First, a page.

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The Green Sheet Online Edition

February 10, 2014 • Issue 14:02:01

TeleCheck settles with FTC

First Data Corp. subsidiary TeleCheck Services Inc., and its affiliate TRS Recovery Services Inc., agreed on Jan. 16, 2014, to pay $3.5 million to settle Federal Trade Commission charges that the entities violated the Fair Credit Reporting Act (FCRA). This was the second such settlement in recent months. In August 2013, Certegy Check Services Inc. agreed to pay $3.5 million in a similar settlement with the FTC.

The FTC alleged that neither TeleCheck nor TRS followed proper dispute procedures for investigating consumer disputes. The FTC also charged they did not follow reasonable procedures to assure accuracy of information provided to merchant clients as required by the FCRA for credit reporting agencies (CRAs) under what is known as the Furnisher Rule. Enacted in 1970, the FCRA regulates the collection, dissemination and use of consumer credit report information.

"The FTC is one of the federal agencies that enforce the Fair Credit Reporting Act," said Katherine Armstrong, Attorney, Division of Privacy and Identity Protection at the FTC. "We often look at consumer complaints that are submitted to the FTC and look for patterns.

"Basically, it was consumer complaints that we received about both of these companies that spurred our interest in bringing the investigations, and our investigations focused on their compliance with the FCRA. The FCRA is a very specific statute. If you are a consumer reporting agency and you handle consumer report information, then you have to comply with the FCRA. Specifically, our investigations focused on how each company handled consumer disputes."

Broader implications

The FTC has brought over 100 FCRA cases since the law first went into effect 44 years ago. In 1996, the statute was amended to allow civil penalties to be sought in certain cases. With the passage of the 2010 Dodd-Frank Act, the FTC now shares FCRA enforcement jurisdiction with the Consumer Financial Protection Bureau, Armstrong noted.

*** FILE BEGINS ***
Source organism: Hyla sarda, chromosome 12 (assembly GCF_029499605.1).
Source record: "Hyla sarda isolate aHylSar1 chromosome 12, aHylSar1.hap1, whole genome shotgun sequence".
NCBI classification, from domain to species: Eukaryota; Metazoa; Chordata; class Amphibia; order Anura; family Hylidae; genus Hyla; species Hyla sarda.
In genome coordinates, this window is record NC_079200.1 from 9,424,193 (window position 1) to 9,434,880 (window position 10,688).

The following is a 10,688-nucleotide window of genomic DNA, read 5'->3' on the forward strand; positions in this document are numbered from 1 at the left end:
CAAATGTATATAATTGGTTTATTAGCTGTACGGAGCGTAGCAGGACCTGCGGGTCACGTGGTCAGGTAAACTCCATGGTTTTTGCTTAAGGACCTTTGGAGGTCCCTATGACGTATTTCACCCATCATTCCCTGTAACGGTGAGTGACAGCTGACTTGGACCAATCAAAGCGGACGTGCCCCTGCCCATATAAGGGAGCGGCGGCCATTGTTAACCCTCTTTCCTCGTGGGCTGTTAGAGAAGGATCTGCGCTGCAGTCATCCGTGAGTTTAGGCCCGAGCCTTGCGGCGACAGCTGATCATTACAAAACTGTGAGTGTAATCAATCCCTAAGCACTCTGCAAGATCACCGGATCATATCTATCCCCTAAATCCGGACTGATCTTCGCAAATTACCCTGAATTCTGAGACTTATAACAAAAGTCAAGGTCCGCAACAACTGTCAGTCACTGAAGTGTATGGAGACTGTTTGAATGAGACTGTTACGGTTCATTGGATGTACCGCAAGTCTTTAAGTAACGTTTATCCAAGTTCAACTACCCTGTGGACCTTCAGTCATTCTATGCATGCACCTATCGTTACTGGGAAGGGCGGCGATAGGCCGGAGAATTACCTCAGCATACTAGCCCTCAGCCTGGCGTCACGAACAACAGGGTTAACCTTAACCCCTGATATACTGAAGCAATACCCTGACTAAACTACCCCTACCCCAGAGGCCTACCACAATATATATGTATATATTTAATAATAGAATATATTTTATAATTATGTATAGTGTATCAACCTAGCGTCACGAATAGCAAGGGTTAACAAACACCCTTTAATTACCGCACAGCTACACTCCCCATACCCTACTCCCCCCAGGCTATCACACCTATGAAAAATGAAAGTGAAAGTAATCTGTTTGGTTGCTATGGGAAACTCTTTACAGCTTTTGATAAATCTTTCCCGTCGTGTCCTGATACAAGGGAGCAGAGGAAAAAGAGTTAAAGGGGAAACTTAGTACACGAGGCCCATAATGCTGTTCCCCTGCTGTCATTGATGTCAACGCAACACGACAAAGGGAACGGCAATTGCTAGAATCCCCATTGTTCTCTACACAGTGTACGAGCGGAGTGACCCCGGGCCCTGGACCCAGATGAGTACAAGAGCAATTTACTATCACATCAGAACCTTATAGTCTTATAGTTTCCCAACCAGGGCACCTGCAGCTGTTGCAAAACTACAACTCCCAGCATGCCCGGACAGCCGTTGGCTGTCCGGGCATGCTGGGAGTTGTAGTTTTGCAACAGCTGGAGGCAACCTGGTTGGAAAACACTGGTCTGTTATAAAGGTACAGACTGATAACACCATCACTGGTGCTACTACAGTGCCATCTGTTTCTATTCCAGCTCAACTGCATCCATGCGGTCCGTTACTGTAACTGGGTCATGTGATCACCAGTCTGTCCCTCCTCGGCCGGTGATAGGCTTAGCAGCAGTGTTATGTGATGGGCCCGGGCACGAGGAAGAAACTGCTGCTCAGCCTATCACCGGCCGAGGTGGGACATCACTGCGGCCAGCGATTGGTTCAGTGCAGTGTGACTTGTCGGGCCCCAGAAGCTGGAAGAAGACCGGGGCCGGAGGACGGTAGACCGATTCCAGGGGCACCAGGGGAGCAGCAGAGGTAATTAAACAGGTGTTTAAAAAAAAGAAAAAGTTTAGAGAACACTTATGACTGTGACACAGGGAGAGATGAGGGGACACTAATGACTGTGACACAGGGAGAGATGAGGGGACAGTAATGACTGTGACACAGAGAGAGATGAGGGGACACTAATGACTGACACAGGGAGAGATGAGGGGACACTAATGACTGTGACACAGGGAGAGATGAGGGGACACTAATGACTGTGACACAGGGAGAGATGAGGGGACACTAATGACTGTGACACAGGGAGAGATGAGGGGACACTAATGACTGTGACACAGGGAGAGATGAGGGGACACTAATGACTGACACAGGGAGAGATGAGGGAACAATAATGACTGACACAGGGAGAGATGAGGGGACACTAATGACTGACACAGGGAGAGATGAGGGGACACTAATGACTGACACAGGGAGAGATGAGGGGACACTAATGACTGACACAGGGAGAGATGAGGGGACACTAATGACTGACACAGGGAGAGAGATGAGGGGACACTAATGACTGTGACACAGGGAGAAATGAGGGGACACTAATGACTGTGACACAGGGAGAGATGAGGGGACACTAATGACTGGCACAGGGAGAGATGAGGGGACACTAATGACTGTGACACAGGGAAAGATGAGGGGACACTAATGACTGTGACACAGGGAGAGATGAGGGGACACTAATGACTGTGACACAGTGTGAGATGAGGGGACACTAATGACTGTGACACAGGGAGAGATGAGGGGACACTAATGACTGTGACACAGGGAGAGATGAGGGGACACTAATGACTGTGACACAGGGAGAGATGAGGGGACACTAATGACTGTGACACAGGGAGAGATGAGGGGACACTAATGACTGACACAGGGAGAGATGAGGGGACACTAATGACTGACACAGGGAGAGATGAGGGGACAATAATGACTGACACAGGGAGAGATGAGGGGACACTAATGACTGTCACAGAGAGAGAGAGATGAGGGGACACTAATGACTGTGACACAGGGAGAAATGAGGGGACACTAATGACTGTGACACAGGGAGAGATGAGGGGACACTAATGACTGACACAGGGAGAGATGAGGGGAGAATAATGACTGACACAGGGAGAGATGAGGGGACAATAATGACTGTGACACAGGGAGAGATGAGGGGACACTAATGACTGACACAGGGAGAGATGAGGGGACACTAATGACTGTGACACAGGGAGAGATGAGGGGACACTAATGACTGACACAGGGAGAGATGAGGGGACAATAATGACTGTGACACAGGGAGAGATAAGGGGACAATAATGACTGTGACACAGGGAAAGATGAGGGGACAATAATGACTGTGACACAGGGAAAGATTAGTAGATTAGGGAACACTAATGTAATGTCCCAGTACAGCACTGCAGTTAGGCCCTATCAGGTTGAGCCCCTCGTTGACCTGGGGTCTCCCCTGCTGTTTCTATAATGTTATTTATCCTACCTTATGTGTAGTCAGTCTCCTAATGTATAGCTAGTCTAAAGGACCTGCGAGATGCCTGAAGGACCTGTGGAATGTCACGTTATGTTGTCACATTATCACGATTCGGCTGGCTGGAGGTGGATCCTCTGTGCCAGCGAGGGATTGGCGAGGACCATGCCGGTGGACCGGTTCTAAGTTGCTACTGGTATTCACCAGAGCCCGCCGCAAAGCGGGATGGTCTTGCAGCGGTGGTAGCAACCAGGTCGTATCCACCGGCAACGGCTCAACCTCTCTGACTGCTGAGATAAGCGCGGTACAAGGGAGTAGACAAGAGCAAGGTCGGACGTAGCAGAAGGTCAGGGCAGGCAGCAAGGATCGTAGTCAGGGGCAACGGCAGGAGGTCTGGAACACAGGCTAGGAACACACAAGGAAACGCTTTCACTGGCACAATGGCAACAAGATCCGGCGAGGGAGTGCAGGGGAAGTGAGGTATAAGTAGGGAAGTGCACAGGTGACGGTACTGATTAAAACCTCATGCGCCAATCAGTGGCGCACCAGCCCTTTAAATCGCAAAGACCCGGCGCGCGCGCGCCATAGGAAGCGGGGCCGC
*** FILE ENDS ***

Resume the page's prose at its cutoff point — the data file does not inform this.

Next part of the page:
"This case is part of a broader initiative to target the practices of data brokers, which often compile, maintain and sell sensitive consumer information," the FTC noted in a press statement. "Consumer reporting agencies like TeleCheck are data brokers that sell information to companies making important decisions about consumers, such as their ability to get credit or pay for goods and services by check."

In a December 2013 statement presented before the U.S. Senate Committee on Commerce, Science and Transportation, the FTC pointed out that data brokers collect and aggregate consumers' personal information from a variety of sources, which they resell for an array of purposes, such as marketing, identification and financial fraud prevention.

In a prepared statement, Jessica Rich, Director of the FTC's Bureau of Consumer Protection, stated, "Because data brokers generally never interact directly with consumers, consumers are typically unaware of their existence, much less the variety of ways they collect, analyze and sell consumer data. The Committee, by investigating the privacy practices of data brokers, has helped call attention to the lack of transparency surrounding data broker privacy practices."

Commenting on the TeleCheck case, Rich said, "[I]f CRAs like TeleCheck provide merchants with inaccurate information, those merchants may wrongly deny consumers the ability to buy even the most essential items, like food and medicine." She believes consumers without alternative means of payment, such as credit cards, will benefit from the settlement on behalf of check users. end of article

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